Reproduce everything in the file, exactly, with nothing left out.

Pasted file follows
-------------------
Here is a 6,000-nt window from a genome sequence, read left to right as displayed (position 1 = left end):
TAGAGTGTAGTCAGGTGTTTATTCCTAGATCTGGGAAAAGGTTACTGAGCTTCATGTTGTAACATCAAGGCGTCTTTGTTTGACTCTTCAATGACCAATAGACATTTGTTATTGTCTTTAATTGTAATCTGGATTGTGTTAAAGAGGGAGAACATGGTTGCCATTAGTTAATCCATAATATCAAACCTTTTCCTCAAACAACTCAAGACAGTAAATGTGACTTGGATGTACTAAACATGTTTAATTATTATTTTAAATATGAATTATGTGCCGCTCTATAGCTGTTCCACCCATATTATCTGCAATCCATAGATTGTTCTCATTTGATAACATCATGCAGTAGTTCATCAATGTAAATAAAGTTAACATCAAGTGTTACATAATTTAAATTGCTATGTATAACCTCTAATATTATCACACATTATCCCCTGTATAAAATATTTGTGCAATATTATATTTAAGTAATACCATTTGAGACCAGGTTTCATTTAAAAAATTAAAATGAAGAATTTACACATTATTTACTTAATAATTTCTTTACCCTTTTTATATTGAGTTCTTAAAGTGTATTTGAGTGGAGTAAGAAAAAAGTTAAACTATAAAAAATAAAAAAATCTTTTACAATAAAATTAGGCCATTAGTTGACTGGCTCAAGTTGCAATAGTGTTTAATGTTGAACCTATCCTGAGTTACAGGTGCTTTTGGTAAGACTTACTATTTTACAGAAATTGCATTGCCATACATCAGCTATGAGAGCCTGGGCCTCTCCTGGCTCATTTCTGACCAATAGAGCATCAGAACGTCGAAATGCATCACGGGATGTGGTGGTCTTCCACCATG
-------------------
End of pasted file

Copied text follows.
Here is a 6,000-nt window from a genome sequence, read left to right as displayed (position 1 = left end):
TAGAGTGTAGTCAGGTGTTTATTCCTAGATCTGGGAAAAGGTTACTGAGCTTCATGTTGTAACATCAAGGCGTCTTTGTTTGACTCTTCAATGACCAATAGACATTTGTTATTGTCTTTAATTGTAATCTGGATTGTGTTAAAGAGGGAGAACATGGTTGCCATTAGTTAATCCATAATATCAAACCTTTTCCTCAAACAACTCAAGACAGTAAATGTGACTTGGATGTACTAAACATGTTTAATTATTATTTTAAATATGAATTATGTGCCGCTCTATAGCTGTTCCACCCATATTATCTGCAATCCATAGATTGTTCTCATTTGATAACATCATGCAGTAGTTCATCAATGTAAATAAAGTTAACATCAAGTGTTACATAATTTAAATTGCTATGTATAACCTCTAATATTATCACACATTATCCCCTGTATAAAATATTTGTGCAATATTATATTTAAGTAATACCATTTGAGACCAGGTTTCATTTAAAAAATTAAAATGAAGAATTTACACATTATTTACTTAATAATTTCTTTACCCTTTTTATATTGAGTTCTTAAAGTGTATTTGAGTGGAGTAAGAAAAAAGTTAAACTATAAAAAATAAAAAAATCTTTTACAATAAAATTAGGCCATTAGTTGACTGGCTCAAGTTGCAATAGTGTTTAATGTTGAACCTATCCTGAGTTACAGGTGCTTTTGGTAAGACTTACTATTTTACAGAAATTGCATTGCCATACATCAGCTATGAGAGCCTGGGCCTCTCCTGGCTCATTTCTGACCAATAGAGCATCAGAACGTCGAAATGCATCACGGGATGTGGTGGTCTTCCACCATG